Global Quickies: Whooping Cough, Breastfeeding, and Don Quixote

A 4-week-old baby died of whooping cough. The family hopes this will raise awareness on the importance of getting vaccinated.

The TV show Marketplace gets a fake natural remedy for children’s fever and pain approved by Health Canada, making the point that the licensing process for those products is extremely problematic.

“An angry mob stoned and beat a woman before hurling her onto a riverbed and setting her body alight in the Afghan capital after she allegedly burned copies of the Quran”.

The city of Sao Paulo is about to pass legislation that will fine anyone who prevents women from breastfeeding in public.

ISIS claims responsibility for the Bardo Museum attack, where 23 people died

A bride walked out of her arranged wedding after the groom couldn’t answer correctly when she asked him to add 15+6.

“France’s lower house of Parliament approved a bill Tuesday that allows doctors to keep terminally ill patients sedated until death comes— a move sure to ignite more debate about end-of-life practices.”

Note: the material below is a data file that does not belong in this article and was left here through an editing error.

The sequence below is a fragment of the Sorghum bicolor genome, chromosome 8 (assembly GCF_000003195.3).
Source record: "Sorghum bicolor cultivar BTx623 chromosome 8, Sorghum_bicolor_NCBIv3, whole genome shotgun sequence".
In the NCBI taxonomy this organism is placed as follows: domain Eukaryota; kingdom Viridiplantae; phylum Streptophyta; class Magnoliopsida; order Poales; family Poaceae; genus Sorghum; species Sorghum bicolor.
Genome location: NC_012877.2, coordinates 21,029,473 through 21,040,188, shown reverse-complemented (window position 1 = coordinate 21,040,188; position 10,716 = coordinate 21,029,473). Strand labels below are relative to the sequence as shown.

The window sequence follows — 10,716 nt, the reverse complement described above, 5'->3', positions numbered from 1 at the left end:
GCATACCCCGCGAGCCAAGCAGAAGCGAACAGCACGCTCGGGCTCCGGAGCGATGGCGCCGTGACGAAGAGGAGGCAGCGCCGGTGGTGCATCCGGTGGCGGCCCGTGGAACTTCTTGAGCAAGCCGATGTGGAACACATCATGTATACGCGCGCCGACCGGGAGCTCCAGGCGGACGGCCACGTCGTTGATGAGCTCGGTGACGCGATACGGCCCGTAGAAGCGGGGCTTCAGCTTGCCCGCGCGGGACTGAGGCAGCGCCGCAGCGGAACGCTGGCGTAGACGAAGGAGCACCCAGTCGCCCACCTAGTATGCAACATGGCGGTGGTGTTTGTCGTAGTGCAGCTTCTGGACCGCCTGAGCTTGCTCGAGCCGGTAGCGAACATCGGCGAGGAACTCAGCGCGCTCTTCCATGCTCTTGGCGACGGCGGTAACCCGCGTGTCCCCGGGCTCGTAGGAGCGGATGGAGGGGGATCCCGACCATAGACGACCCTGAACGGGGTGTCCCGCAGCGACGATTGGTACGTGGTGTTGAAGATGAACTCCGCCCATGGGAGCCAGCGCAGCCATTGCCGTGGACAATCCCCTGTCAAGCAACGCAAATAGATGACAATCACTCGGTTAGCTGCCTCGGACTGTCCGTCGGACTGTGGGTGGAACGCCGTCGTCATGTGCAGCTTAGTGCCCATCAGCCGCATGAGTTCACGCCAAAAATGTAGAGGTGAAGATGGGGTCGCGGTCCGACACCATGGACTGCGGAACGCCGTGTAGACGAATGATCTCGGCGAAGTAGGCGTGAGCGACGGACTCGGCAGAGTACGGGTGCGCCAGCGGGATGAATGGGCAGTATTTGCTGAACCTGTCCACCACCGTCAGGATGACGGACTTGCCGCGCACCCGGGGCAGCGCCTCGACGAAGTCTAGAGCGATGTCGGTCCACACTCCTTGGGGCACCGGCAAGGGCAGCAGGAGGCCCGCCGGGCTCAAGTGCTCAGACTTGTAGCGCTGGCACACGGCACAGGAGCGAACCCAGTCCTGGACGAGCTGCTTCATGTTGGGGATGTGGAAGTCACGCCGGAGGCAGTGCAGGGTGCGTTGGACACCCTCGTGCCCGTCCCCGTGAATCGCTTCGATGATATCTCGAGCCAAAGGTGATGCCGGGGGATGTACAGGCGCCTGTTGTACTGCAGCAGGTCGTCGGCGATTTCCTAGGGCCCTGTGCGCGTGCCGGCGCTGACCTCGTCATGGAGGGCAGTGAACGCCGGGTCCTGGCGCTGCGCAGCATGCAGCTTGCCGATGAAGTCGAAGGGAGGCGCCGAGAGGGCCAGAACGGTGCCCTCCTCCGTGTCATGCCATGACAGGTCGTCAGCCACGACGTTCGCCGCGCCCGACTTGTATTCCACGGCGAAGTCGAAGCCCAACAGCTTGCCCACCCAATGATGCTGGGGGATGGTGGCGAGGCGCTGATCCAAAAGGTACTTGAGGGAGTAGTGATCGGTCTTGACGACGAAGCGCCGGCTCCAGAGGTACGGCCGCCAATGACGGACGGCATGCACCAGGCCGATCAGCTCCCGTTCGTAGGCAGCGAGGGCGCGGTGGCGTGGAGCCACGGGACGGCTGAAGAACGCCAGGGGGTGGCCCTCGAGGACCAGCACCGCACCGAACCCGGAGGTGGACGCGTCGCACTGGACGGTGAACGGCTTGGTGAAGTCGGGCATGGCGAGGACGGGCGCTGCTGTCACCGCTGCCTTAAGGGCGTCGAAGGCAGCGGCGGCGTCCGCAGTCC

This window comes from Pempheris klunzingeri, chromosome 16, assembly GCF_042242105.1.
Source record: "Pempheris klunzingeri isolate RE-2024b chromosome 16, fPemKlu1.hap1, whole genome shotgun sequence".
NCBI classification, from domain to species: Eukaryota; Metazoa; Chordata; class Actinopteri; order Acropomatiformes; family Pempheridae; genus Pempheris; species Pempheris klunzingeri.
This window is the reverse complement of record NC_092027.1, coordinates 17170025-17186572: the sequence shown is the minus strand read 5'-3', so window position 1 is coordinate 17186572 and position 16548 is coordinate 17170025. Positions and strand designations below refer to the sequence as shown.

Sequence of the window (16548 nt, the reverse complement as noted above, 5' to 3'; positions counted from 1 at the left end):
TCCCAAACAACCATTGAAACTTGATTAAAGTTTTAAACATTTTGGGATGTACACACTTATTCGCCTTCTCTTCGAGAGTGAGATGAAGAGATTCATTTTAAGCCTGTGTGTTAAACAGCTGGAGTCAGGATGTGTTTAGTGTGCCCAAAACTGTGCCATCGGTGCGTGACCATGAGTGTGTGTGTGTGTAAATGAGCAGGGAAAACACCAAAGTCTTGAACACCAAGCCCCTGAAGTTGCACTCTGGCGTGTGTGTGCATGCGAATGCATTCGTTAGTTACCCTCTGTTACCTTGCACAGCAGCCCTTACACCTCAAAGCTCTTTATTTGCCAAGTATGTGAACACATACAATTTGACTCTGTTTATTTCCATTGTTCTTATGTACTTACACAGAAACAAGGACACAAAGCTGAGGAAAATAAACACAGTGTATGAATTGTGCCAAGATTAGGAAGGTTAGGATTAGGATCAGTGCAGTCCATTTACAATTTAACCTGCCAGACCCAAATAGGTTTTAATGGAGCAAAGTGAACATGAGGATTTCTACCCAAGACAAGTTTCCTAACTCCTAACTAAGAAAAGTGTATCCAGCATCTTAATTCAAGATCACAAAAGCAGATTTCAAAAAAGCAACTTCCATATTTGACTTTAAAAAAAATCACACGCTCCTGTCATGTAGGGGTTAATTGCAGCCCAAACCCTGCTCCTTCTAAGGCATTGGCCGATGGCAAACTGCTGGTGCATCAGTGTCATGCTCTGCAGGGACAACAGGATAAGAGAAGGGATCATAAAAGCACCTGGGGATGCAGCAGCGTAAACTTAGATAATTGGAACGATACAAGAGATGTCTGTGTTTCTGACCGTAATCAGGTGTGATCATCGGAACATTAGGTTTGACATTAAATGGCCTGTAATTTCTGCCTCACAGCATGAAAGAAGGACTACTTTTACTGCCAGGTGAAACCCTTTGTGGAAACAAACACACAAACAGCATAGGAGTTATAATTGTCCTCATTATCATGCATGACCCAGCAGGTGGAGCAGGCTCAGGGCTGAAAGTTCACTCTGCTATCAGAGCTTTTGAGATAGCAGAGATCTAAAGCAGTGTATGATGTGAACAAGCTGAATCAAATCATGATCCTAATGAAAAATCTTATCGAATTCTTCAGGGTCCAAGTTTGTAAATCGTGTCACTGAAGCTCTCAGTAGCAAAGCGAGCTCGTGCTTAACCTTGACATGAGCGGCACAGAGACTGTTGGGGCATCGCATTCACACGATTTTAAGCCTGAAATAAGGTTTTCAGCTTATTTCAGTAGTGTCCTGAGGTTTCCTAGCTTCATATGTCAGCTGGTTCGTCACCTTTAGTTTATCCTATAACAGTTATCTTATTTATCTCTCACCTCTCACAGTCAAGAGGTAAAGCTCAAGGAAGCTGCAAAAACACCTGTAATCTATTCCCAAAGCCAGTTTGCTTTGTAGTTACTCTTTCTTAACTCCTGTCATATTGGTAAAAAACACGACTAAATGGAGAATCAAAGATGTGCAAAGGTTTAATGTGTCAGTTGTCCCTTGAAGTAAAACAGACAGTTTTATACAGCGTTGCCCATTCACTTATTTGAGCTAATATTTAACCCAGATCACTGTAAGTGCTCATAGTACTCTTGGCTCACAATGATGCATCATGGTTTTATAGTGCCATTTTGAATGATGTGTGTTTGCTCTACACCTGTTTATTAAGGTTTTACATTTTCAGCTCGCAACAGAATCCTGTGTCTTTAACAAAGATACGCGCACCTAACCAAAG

Irish senator claims Mother’s Day is under threat by same-sex marriage. Also claims that some US states have already banned the celebration.

Have you heard that paleontologists found the 400-year-old bones of the writer Cervantes (of Don Quixote fame)? It’s a bit more complicated than that.

Long story short: Italian designers Dolce & Gabbana call children from IVF “children of chemistry” and “synthetic”. Elton John calls for a boycott of D&G, is seen with a D&G shopping bag the next day. D&G call Elton John a fascist.

Medical staff have to report any woman whose labia or clitoris has been pierced as suffering FGM.

Featured image: Miguel de Cervantes / Hulton Archive/Getty Images


Born and raised in Mexico City, Daniela has finally decided to abdicate her post as an armchair skeptic and start doing some skeptical activism. She is currently living in Spain after having lived in the US, Brazil and Italy. You can also find her blogging in Spanish at esceptica.org.

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